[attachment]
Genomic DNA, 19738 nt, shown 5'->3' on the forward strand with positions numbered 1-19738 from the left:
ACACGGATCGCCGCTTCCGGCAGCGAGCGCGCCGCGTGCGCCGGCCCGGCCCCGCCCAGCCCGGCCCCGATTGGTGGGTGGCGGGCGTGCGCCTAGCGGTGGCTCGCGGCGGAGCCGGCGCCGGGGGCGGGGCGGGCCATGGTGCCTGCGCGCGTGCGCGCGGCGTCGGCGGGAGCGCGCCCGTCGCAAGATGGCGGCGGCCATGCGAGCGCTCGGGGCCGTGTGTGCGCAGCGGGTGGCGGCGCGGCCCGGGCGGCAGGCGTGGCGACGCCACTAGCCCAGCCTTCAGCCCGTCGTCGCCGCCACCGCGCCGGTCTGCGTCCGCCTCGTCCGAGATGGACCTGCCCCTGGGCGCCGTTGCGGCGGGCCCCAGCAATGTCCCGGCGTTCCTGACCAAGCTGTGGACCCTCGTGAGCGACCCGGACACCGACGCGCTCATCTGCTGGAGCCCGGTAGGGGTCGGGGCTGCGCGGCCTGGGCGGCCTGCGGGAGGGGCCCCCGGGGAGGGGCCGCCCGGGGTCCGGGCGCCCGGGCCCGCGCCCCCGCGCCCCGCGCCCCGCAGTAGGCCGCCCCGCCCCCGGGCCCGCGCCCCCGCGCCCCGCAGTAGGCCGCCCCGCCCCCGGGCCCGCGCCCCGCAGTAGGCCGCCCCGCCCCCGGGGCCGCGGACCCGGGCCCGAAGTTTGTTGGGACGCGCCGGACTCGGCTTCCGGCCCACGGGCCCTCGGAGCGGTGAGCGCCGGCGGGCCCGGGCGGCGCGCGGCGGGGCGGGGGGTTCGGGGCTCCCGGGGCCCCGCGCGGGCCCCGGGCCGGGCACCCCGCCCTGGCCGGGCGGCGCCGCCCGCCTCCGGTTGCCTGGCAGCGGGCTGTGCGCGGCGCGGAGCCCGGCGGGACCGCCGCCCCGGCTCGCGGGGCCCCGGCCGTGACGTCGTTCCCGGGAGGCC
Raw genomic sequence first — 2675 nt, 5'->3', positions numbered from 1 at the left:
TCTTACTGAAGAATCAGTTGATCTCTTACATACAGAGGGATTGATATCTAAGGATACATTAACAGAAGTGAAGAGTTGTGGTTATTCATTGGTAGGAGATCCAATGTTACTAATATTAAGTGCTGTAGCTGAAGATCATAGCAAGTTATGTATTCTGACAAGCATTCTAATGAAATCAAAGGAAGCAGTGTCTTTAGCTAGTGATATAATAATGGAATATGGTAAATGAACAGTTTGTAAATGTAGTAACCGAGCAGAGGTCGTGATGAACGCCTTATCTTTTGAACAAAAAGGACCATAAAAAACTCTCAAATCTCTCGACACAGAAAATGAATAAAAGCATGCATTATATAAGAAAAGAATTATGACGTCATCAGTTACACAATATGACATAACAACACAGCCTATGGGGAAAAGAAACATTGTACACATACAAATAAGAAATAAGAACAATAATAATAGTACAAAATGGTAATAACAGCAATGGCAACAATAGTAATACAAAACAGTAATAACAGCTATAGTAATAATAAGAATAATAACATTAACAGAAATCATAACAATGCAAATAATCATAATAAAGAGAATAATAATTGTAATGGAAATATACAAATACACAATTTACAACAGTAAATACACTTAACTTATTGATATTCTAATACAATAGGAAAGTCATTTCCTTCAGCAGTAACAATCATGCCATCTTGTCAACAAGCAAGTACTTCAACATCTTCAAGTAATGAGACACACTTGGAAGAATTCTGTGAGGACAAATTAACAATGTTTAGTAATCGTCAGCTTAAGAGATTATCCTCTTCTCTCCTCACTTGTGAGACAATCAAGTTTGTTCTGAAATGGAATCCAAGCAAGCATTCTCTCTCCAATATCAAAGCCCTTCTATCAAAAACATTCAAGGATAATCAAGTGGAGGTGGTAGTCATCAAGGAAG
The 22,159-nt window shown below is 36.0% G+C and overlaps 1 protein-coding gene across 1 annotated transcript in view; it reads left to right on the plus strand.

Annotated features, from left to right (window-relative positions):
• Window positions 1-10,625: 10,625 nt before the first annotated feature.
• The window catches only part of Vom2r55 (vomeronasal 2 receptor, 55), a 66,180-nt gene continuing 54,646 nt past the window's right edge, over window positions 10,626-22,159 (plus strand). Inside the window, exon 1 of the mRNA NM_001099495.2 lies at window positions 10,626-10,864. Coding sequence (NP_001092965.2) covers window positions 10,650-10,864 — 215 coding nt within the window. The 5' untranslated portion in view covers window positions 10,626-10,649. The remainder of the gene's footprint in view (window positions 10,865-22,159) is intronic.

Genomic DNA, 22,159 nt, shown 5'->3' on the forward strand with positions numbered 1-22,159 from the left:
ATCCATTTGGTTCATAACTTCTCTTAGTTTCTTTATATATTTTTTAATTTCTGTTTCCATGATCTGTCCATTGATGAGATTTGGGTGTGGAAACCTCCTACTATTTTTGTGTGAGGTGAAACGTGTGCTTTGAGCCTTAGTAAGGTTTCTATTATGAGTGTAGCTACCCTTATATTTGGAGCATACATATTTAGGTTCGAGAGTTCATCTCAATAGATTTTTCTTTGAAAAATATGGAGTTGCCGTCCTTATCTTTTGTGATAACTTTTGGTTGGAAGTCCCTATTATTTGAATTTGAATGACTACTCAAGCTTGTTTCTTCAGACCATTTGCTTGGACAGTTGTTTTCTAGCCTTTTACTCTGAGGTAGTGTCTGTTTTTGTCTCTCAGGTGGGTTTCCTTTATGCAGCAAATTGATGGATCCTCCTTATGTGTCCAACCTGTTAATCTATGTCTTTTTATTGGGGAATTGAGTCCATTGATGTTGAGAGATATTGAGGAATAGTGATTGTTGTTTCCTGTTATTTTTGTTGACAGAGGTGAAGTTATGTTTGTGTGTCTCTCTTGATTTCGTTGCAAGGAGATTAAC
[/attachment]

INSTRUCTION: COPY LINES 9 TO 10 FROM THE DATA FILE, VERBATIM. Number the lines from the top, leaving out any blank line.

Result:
Genomic DNA, 22,159 nt, shown 5'->3' on the forward strand with positions numbered 1-22,159 from the left:
ATCCATTTGGTTCATAACTTCTCTTAGTTTCTTTATATATTTTTTAATTTCTGTTTCCATGATCTGTCCATTGATGAGATTTGGGTGTGGAAACCTCCTACTATTTTTGTGTGAGGTGAAACGTGTGCTTTGAGCCTTAGTAAGGTTTCTATTATGAGTGTAGCTACCCTTATATTTGGAGCATACATATTTAGGTTCGAGAGTTCATCTCAATAGATTTTTCTTTGAAAAATATGGAGTTGCCGTCCTTATCTTTTGTGATAACTTTTGGTTGGAAGTCCCTATTATTTGAATTTGAATGACTACTCAAGCTTGTTTCTTCAGACCATTTGCTTGGACAGTTGTTTTCTAGCCTTTTACTCTGAGGTAGTGTCTGTTTTTGTCTCTCAGGTGGGTTTCCTTTATGCAGCAAATTGATGGATCCTCCTTATGTGTCCAACCTGTTAATCTATGTCTTTTTATTGGGGAATTGAGTCCATTGATGTTGAGAGATATTGAGGAATAGTGATTGTTGTTTCCTGTTATTTTTGTTGACAGAGGTGAAGTTATGTTTGTGTGTCTCTCTTGATTTCGTTGCAAGGAGATTAAC